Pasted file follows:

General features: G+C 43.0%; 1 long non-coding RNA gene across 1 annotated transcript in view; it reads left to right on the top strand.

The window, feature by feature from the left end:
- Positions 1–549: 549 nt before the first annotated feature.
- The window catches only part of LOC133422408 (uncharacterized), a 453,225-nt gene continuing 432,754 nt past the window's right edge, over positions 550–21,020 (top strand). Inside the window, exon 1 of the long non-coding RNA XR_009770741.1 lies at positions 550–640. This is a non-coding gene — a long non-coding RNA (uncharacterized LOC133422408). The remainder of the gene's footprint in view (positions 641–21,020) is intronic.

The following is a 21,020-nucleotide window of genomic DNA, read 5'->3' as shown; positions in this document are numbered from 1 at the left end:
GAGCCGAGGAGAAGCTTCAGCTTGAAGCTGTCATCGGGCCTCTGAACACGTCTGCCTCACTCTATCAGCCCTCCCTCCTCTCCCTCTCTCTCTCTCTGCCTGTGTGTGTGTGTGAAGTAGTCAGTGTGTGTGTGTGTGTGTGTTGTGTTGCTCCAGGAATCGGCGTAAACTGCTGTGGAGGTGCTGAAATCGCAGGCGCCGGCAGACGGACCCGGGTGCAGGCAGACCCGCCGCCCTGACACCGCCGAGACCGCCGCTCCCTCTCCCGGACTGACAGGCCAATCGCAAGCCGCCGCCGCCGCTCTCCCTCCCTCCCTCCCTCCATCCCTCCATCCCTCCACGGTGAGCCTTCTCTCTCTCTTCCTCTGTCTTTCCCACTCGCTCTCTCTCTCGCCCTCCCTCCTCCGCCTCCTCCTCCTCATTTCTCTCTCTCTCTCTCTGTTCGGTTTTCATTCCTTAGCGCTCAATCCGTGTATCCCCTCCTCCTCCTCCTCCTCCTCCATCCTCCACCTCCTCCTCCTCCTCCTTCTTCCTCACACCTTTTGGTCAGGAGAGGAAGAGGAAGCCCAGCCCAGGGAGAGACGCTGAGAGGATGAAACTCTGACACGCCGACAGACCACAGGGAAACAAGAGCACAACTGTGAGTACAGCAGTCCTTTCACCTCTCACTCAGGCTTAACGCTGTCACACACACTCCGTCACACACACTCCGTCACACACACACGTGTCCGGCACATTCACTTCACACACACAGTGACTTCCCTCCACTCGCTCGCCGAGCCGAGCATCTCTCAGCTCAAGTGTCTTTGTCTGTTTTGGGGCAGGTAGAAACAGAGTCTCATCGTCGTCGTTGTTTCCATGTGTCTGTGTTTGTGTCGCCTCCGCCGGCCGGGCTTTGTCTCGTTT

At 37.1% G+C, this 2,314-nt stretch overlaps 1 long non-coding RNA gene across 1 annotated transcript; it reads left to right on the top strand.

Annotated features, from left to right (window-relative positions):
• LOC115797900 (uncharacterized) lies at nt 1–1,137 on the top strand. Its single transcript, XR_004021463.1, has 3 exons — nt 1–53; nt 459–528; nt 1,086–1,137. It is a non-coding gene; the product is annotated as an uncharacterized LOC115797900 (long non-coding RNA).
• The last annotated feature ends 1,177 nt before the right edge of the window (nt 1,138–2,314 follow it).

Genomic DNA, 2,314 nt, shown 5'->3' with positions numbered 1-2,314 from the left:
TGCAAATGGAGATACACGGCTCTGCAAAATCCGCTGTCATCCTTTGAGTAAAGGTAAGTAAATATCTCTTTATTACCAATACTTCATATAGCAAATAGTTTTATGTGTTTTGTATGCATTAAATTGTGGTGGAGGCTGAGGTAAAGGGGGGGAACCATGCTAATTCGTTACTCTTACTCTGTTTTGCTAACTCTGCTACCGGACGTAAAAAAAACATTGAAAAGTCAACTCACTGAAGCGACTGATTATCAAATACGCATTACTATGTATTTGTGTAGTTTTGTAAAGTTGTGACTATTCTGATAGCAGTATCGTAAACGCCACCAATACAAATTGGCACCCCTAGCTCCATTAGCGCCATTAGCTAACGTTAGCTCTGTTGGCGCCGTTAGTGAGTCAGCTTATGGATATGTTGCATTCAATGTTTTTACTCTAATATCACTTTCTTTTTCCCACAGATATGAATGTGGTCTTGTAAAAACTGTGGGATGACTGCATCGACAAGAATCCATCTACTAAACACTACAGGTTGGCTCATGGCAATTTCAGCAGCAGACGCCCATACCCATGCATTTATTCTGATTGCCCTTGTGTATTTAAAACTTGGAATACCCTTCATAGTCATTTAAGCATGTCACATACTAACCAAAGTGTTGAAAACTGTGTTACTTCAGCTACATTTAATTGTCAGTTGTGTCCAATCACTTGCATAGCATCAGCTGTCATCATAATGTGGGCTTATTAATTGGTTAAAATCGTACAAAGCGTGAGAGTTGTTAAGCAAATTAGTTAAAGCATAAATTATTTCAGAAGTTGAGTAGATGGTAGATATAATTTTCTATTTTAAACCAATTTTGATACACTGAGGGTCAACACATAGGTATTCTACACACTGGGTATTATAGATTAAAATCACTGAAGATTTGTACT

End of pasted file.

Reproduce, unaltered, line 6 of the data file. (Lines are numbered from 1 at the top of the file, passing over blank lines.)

GAGCCGAGGAGAAGCTTCAGCTTGAAGCTGTCATCGGGCCTCTGAACACGTCTGCCTCACTCTATCAGCCCTCCCTCCTCTCCCTCTCTCTCTCTCTGCCTGTGTGTGTGTGTGAAGTAGTCAGTGTGTGTGTGTGTGTGTGTTGTGTTGCTCCAGGAATCGGCGTAAACTGCTGTGGAGGTGCTGAAATCGCAGGCGCCGGCAGACGGACCCGGGTGCAGGCAGACCCGCCGCCCTGACACCGCCGAGACCGCCGCTCCCTCTCCCGGACTGACAGGCCAATCGCAAGCCGCCGCCGCCGCTCTCCCTCCCTCCCTCCCTCCATCCCTCCATCCCTCCACGGTGAGCCTTCTCTCTCTCTTCCTCTGTCTTTCCCACTCGCTCTCTCTCTCGCCCTCCCTCCTCCGCCTCCTCCTCCTCATTTCTCTCTCTCTCTCTCTGTTCGGTTTTCATTCCTTAGCGCTCAATCCGTGTATCCCCTCCTCCTCCTCCTCCTCCTCCATCCTCCACCTCCTCCTCCTCCTCCTTCTTCCTCACACCTTTTGGTCAGGAGAGGAAGAGGAAGCCCAGCCCAGGGAGAGACGCTGAGAGGATGAAACTCTGACACGCCGACAGACCACAGGGAAACAAGAGCACAACTGTGAGTACAGCAGTCCTTTCACCTCTCACTCAGGCTTAACGCTGTCACACACACTCCGTCACACACACTCCGTCACACACACACGTGTCCGGCACATTCACTTCACACACACAGTGACTTCCCTCCACTCGCTCGCCGAGCCGAGCATCTCTCAGCTCAAGTGTCTTTGTCTGTTTTGGGGCAGGTAGAAACAGAGTCTCATCGTCGTCGTTGTTTCCATGTGTCTGTGTTTGTGTCGCCTCCGCCGGCCGGGCTTTGTCTCGTTT